The influence of experience upon information-sampling and decision-making behaviour during risk assessment in military personnel.

Godwin, H.J., Liversedge, S.P., Kirkby, J.A., Boardman, M., Cornes, K. and Donnelly, N., 2015. The influence of experience upon information-sampling and decision-making behaviour during risk assessment in military personnel. Visual Cognition, 23 (4), pp. 415-431.

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DOI: 10.1080/13506285.2015.1030488

Abstract

We examined the influence of experience upon information-sampling and decision-making behaviour in a group of military personnel as they conducted risk assessments of scenes photographed from patrol routes during the recent conflict in Afghanistan. Their risk assessment was based on an evaluation of Potential Risk Indicators (PRIs) during examination of each scene. We found that both participant groups were equally likely to fixate PRIs, demonstrating similarity in the selectivity of their information-sampling. However, the inexperienced participants made more revisits to PRIs, had longer response times, and were more likely to decide that the scenes contained a high level of risk. Together, these results suggest that experience primarily modulates decision-making behaviour. We discuss potential routes to train personnel to conduct risk assessments in a more similar manner to experienced participants.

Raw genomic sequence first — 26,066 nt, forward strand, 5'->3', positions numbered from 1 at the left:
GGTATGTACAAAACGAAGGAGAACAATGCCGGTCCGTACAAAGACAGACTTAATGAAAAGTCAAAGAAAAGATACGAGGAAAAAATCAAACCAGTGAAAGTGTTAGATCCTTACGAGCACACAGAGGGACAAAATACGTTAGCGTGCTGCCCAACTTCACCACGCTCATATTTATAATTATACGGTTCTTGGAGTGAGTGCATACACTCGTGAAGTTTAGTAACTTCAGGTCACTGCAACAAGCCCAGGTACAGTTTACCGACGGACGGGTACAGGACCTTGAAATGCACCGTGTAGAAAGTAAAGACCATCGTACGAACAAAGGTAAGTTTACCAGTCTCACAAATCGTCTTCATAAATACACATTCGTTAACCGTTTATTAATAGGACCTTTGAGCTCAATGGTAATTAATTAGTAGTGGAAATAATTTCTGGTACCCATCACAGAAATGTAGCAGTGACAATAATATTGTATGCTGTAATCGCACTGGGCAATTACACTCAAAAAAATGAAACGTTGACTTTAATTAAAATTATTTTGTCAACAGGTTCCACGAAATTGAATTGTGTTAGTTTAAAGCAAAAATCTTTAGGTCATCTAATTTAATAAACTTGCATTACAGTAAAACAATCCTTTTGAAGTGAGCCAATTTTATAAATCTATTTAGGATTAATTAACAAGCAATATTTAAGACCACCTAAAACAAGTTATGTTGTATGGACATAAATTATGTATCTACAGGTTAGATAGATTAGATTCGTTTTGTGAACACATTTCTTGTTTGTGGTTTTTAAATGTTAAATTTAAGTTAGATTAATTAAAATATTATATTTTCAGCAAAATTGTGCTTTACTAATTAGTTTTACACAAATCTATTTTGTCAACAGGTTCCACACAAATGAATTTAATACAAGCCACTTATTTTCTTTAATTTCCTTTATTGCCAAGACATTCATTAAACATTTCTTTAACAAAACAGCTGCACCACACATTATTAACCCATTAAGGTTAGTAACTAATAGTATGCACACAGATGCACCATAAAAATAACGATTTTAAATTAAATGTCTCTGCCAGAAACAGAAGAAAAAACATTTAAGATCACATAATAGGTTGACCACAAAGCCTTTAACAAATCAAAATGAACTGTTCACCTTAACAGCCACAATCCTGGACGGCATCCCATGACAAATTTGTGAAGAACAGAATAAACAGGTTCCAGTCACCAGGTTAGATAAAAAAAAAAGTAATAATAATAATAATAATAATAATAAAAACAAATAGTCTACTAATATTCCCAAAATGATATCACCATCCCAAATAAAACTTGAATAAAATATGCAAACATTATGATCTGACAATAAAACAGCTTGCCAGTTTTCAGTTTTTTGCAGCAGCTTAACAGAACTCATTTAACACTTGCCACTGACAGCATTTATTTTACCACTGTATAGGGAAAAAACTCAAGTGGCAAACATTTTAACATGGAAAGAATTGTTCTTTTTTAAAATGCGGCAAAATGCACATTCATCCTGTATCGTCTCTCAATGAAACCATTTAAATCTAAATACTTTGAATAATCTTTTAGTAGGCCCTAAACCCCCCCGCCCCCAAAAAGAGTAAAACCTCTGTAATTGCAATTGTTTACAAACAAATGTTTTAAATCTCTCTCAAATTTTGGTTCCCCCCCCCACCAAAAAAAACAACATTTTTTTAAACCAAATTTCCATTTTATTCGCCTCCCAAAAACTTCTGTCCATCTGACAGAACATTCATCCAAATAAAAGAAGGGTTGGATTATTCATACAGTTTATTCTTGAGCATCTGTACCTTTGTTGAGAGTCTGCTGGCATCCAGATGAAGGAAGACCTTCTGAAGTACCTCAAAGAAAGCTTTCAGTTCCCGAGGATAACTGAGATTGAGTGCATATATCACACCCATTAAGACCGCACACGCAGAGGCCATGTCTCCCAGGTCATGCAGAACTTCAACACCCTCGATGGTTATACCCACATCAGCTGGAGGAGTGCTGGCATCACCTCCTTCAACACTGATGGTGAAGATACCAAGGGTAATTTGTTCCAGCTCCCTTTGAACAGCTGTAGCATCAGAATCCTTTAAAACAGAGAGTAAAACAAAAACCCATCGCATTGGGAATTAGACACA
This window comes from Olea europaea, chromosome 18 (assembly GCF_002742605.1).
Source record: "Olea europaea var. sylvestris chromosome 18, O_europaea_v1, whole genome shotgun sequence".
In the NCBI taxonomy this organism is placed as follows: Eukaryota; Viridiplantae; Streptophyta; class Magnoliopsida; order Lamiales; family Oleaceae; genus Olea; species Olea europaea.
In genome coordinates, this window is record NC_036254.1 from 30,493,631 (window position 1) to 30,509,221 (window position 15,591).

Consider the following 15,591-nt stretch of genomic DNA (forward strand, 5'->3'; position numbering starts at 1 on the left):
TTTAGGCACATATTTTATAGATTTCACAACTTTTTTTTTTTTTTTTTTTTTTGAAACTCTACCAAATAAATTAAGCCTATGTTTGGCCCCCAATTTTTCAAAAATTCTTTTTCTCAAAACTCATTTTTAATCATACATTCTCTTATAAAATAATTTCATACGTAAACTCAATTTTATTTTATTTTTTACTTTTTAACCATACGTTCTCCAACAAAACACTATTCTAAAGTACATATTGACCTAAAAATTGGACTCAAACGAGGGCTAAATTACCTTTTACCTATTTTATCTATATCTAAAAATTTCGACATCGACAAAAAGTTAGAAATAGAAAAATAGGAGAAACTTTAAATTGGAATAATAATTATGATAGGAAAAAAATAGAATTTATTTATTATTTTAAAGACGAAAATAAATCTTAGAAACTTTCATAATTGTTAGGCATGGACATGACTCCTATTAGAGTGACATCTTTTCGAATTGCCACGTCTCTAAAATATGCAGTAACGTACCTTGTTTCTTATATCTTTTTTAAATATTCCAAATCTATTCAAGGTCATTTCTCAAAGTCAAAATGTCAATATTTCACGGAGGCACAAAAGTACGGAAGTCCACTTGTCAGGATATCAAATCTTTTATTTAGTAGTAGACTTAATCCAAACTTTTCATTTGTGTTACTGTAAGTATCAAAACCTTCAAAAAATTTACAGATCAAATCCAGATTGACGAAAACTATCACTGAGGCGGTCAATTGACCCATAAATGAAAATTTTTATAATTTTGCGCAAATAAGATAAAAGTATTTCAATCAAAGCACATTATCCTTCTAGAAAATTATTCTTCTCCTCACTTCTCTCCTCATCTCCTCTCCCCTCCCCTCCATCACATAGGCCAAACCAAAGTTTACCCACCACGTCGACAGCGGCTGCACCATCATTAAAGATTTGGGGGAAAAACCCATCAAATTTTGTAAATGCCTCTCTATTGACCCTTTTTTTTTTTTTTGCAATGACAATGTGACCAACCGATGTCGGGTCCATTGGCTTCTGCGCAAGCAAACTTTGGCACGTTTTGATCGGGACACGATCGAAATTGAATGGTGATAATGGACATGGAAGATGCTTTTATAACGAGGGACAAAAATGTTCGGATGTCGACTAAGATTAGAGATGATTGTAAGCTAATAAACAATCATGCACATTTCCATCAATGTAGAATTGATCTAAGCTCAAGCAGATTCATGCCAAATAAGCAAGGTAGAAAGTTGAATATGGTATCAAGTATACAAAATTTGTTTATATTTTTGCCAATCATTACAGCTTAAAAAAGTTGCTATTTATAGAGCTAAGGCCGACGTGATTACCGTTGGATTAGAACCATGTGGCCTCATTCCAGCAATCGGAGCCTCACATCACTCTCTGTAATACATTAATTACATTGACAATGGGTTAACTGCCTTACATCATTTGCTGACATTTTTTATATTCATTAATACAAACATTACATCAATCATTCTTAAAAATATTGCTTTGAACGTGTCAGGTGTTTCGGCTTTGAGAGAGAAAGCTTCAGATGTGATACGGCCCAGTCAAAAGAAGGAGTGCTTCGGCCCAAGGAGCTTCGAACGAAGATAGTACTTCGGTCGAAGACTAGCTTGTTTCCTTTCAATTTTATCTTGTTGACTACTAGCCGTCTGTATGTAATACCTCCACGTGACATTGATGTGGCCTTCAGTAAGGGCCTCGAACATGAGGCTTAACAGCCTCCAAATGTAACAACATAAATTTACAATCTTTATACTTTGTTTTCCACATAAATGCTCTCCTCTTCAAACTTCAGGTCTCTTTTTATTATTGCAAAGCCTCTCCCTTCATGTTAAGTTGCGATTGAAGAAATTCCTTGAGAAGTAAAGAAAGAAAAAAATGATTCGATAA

Item Type:Article
ISSN:1350-6285
Uncontrolled Keywords:Decision-making ; Experience ; Expertise ; Eye movements
Group:Faculty of Science & Technology
ID Code:31005
Deposited By: Unnamed user with email symplectic@symplectic
Deposited On:18 Jul 2018 09:44
Last Modified:18 Jul 2018 09:44

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